All that said, the study of the health benefits of happiness is still young. It will take time to figure out the exact mechanisms by which happiness influences health, and how factors like social relationships and exercise fit in.
But in the meantime, it seems safe to imagine that a happier you will be healthier, too. Kira M. Breathing makes you happier Every yoga practice incorporates some elements of focusing on the breath to invigorate or relax.
Research has shown that the ability to become aware of and regulate the breath is key in terms of lowering stress and anchoring oneself in the moment--both of which are needed to feel happier. Although you could do the breathing exercises without the yoga , pairing the two together is a guaranteed happiness-booster.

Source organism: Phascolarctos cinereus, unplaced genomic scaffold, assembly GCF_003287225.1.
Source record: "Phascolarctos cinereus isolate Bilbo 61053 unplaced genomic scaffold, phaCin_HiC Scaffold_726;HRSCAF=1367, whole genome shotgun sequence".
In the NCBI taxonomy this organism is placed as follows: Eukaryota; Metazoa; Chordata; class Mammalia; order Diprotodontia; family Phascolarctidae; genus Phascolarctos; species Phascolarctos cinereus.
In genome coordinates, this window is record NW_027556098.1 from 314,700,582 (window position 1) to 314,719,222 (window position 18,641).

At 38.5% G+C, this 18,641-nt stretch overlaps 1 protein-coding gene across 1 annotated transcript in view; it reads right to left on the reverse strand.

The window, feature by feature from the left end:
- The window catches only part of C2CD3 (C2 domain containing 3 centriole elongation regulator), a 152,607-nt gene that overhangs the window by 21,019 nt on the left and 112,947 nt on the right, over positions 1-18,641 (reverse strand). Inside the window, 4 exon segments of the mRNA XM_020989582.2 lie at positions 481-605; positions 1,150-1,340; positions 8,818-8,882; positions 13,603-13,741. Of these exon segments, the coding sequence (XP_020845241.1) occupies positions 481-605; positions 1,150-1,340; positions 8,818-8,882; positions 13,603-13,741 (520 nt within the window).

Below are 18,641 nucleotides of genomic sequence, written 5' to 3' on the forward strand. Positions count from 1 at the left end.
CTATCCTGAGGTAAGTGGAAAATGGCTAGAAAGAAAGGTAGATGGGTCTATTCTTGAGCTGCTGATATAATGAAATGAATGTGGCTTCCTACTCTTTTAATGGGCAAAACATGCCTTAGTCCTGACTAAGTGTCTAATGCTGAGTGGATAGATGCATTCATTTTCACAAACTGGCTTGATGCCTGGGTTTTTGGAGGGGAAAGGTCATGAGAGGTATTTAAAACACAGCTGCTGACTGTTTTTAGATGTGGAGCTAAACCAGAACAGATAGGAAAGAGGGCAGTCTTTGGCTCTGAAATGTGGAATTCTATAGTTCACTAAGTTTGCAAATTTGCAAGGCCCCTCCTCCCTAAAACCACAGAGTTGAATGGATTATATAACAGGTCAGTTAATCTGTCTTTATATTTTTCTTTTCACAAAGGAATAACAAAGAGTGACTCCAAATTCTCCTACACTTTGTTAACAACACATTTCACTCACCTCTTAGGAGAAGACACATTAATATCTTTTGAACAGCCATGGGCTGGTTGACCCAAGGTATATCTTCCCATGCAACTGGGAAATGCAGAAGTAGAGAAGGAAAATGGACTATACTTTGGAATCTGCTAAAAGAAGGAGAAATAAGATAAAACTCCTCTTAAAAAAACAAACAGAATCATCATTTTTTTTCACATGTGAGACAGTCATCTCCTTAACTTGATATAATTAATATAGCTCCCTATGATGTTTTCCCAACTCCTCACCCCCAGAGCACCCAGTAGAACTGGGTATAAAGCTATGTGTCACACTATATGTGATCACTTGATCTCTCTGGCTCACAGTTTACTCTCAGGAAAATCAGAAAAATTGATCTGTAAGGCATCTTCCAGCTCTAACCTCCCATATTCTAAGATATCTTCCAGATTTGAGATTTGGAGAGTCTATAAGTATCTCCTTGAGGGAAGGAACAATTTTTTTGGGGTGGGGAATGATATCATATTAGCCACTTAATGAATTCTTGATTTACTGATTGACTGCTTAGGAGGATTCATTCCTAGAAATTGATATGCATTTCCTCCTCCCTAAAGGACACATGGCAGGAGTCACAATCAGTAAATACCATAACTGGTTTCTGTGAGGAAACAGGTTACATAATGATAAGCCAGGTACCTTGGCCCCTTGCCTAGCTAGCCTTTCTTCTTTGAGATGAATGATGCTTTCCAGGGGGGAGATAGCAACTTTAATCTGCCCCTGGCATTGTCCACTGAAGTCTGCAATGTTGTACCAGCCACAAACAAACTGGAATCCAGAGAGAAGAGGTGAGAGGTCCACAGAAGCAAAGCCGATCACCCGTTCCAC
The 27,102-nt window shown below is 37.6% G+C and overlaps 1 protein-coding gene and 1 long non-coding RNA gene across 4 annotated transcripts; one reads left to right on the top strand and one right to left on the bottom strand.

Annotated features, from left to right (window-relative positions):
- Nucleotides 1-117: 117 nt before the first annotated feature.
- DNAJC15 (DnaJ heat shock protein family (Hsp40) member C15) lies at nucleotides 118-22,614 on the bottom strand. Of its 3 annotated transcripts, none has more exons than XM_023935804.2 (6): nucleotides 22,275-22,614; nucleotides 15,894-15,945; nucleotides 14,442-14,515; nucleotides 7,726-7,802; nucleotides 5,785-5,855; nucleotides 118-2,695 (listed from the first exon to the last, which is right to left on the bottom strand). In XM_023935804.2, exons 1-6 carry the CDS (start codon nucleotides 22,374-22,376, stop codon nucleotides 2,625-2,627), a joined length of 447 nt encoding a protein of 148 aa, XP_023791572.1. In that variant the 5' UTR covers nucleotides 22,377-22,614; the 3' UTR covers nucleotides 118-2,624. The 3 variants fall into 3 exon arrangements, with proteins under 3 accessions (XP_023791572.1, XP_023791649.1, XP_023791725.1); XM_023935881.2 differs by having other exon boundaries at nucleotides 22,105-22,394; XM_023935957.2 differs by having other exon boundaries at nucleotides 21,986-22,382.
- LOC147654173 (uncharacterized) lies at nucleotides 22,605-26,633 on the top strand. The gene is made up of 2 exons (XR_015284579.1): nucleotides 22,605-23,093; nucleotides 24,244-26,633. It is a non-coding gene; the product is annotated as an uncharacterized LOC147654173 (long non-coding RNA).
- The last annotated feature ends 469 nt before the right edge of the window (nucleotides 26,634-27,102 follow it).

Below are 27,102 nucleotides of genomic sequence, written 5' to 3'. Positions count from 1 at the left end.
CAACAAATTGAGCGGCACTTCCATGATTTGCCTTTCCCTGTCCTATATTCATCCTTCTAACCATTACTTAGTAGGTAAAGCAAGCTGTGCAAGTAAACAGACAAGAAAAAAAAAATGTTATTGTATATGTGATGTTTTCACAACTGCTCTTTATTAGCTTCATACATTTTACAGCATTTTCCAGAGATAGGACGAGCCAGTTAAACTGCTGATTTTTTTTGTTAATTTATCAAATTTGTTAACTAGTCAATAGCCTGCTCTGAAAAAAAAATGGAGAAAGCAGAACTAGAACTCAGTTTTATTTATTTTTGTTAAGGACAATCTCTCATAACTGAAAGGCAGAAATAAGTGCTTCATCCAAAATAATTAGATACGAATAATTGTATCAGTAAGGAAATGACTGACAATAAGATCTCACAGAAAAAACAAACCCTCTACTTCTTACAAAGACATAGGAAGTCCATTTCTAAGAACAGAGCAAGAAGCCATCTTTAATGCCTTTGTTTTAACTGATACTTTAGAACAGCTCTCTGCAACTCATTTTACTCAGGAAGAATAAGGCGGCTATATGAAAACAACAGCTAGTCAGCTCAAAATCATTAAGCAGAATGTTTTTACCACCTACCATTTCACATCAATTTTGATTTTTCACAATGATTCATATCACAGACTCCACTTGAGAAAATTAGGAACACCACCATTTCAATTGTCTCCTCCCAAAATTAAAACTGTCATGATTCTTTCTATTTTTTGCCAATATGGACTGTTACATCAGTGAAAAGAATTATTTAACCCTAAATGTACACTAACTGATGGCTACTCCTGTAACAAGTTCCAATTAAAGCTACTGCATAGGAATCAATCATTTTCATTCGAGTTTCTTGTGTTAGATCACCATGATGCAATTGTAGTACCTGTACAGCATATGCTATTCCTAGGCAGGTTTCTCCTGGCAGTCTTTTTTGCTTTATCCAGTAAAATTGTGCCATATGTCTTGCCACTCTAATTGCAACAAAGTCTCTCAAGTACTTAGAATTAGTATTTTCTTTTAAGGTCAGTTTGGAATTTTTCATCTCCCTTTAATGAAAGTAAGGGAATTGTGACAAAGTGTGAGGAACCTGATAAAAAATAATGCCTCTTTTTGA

Straighten your mood Did you know that your posture is related to your mood? It is, and although we tend to think of sadness as causing slumping rather than vice-versa, it turns out that changing your posture can change your mood. Yoga of all types strengthens that brain-body connection where the body sends messages to the brain that make it feel strong and positive, so don't wait to lengthen your spine and stand up straight! Subscribe to our weekly email to get practical tips and inspiration to help you feel more joyful and resilient. Start Here. By Nataly Kogan How yoga can actually make you happier.